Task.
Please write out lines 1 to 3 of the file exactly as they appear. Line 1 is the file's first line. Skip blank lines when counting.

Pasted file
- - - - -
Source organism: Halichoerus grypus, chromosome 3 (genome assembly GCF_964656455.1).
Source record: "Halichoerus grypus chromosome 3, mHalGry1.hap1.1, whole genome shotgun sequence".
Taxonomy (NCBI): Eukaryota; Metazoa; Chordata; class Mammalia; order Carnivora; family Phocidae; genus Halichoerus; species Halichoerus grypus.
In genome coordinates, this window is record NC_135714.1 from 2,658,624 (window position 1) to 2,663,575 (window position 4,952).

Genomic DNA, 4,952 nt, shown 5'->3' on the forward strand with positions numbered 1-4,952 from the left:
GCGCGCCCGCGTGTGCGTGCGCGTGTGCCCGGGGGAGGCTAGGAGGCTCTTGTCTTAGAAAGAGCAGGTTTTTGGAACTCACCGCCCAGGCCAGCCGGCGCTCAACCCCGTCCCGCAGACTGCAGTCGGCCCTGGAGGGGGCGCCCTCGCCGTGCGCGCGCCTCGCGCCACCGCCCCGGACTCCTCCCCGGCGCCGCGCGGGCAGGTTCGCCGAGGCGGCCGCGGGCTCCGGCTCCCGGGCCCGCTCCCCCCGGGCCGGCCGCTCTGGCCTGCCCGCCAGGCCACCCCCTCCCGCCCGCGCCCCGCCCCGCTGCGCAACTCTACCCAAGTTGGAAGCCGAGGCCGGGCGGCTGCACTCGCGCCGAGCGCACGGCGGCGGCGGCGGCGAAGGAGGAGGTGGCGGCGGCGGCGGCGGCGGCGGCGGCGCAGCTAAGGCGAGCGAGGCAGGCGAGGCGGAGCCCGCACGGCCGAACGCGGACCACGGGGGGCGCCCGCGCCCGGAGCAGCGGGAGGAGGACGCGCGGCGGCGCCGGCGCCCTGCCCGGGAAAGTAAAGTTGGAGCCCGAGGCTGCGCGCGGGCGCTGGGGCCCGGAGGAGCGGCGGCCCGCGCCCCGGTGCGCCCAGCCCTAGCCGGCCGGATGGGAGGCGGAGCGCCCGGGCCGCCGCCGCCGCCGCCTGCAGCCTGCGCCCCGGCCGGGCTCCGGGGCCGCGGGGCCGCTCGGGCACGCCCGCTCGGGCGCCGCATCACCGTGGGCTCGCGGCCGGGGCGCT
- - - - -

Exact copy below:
Source organism: Halichoerus grypus, chromosome 3 (genome assembly GCF_964656455.1).
Source record: "Halichoerus grypus chromosome 3, mHalGry1.hap1.1, whole genome shotgun sequence".
Taxonomy (NCBI): Eukaryota; Metazoa; Chordata; class Mammalia; order Carnivora; family Phocidae; genus Halichoerus; species Halichoerus grypus.